P681H represents a potentially important difference between Wuhan-Hu-1 sequence and UK variant B.1.1.7. Position 681 is located adjacent to the RRAR proprotein convertase motif considered a hallmark of high pathogenesis (PRRAR in Wuhan-Hu-1 [4], HRRAR in B.1.1.7). This site is cleaved by furin and other proteases to separate the S1 and S2 subunits of the spike protein, which undergo structural rearrangement and fusion with host cell membranes mediated by heptad repeat domains in S2. Since endosomal S1/S2 cleavage occurs in an acidified environment, a protonated histidine at position 681 of the UK variant B.1.1.7 has the potential to influence the rate of spike protein cleavage and subsequent membrane fusion mechanisms to gain cell entry.

Since SARS-CoV-2 variants with D614G, such as UK variant B.1.1.7, currently predominate globally, we asked if the interface between individual chains of the spike protein trimer at position 614 may be druggable. A model of the spike protein trimer of the UK variant B.1.1.7 was used as the basis for molecular docking. 1,207 FDA approved drugs were docked to the interface site formed between position D614G and T859 of neighboring chains in the spike protein trimer. Drugs were estimated to bind the UK variant B.1.1.7 at the D614G site, such as the antileprosy drug sulfoxone, ΔG -24.4 kcal/mol (Figure 4). These data suggest that drugs may be developed to target highly transmissible SARS-CoV-2 strains including the UK variant B.1.1.7.

As mutations that distinguish the UK variant B.1.1.7 may influence immune responses, we analyzed solvent accessibility of positions that differ with Wuhan-Hu-1 (Table 1). Although N501Y has the potential to influence neutralizing antibody binding, this semiconservative difference is located at the edge of the ACE2/spike protein interface, therefore not expected to dramatically alter neutralizing antibody responses. T cells recognize SARSCoV- 2 peptides in the context of multiple HLA molecules [5], suggesting that differences between peptides derived from the Wuhan-Hu-1 spike protein or UK variant B.1.1.7 are not expected to radically influence the overall function of polyclonal T cell responsiveness to infection. However, surveillance of neutralizing antibody responses and T responses to peptides derived from the UK variant B.1.1.7 in COVID-19 patients will be required to understand functional effects on immune recognition.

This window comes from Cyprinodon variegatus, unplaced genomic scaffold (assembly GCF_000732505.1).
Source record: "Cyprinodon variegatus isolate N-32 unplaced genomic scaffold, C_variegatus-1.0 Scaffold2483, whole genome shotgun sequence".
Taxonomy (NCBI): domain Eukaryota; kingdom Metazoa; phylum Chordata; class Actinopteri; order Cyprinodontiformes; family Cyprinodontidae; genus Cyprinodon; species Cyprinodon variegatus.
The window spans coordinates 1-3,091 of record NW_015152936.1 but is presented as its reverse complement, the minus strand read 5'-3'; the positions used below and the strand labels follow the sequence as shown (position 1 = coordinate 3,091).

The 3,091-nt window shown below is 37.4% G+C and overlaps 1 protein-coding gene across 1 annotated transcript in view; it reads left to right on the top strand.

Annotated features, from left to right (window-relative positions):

Over the past year, the virus has adapted variant forms with improved fitness. Mutations that distinguish UK variant B.1.1.7 increase virus fitness through mechanisms that likely include: 1) increased affinity for binding to the coronavirus receptor ACE2, and 2) alteration of intermolecular contacts between subunits of the spike protein trimer. Changes in intermolecular contacts are expected to improve dynamic mechanisms involved in spike protein cleavage, structural rearrangement and host cell membrane fusion. Emerging mutations such as D614G can serve as the basis for drug discovery efforts to target specific highly transmissible variants such as UK variant B.1.1.7.


Methods

Sequences of UK variant B.1.1.7 and reference Wuhan-Hu-1

The Wuhan-Hu-1 sequence was used as a reference (GENBANK accession number MN908947). A Threat Assessment Brief, December 20, 2020, was used to define mutations that distinguish the UK variant B.1.1.7 (https://www.ecdc.europa.eu/en/publications-data/threatassessment-brief-rapid-increase-sars-cov-2-variantunited- kingdom).

Modeling mutations in the UK variant B.1.1.7 spike glycoprotein

The cryoEM structure of the SARS-CoV-2 (Wuhan-Hu-1) RBD/ACE2-B0AT1 complex [3] (PDB 6M17) was used as the basis for modeling N501Y. The prefusion SARS-CoV-2 (Wuhan-Hu-1) spike glycoprotein with a single receptorbinding domain up [6] (PDB 6VSB) was used as the basis for modeling D570A, D614G, T716I, S982A and D1118H. Side chains were mutated in COOT [7] using rotamers that represent a local energy minimum of torsional angles.

Molecular docking

We used the atomic model of the UK variant B.1.1.7 spike protein as the basis for molecular docking. To prepare the site for docking, all water molecules were removed. We explored the molecular surface of the structure using sets of spheres to describe potential binding pockets at the UK variant B.1.1.7 interface between the equivalent of chains A and B of PDB 6VSB. The sites selected for molecular docking were defined using the SPHGEN program in DOCK [8,9], which generates a grid of points that reflect the shape of the selected site, then filtered through CLUSTER. The CLUSTER program groups the selected spheres to define the points that were used by DOCK6.7 (UCSF) to match potential ligand atoms with spheres. Intermolecular AMBER energy scoring (van der Waals plus columbic), contact scoring, and bump filtering were implemented in the DOCK program algorithm. Atomic coordinates for 1,207 FDA approved small were positioned in a structural pocket located at position G614 of chain A, and position T859 in chain B. Each drug was docked in 1,000 different orientations and scored on the basis of predicted polar (hydrogen bond) and nonpolar (van der Waals) interactions. The most favorable orientation and scores (contact and electrostatic) were calculated. PyMOL (https://pymol.org/2/) was used to generate molecular graphic images and animation (Supplemental material).


Acknowledgement

The Global Virus Network and Christian Brechot are thanked for providing the UK variant B.1.1.7 sequence. Supported by a COVID-19 Rapid Response Pilot Project, University of Florida Clinical and Translational Science Institute, which is supported in part by the NIH National Center for Advancing Translational Sciences under award number UL1TR001427.


References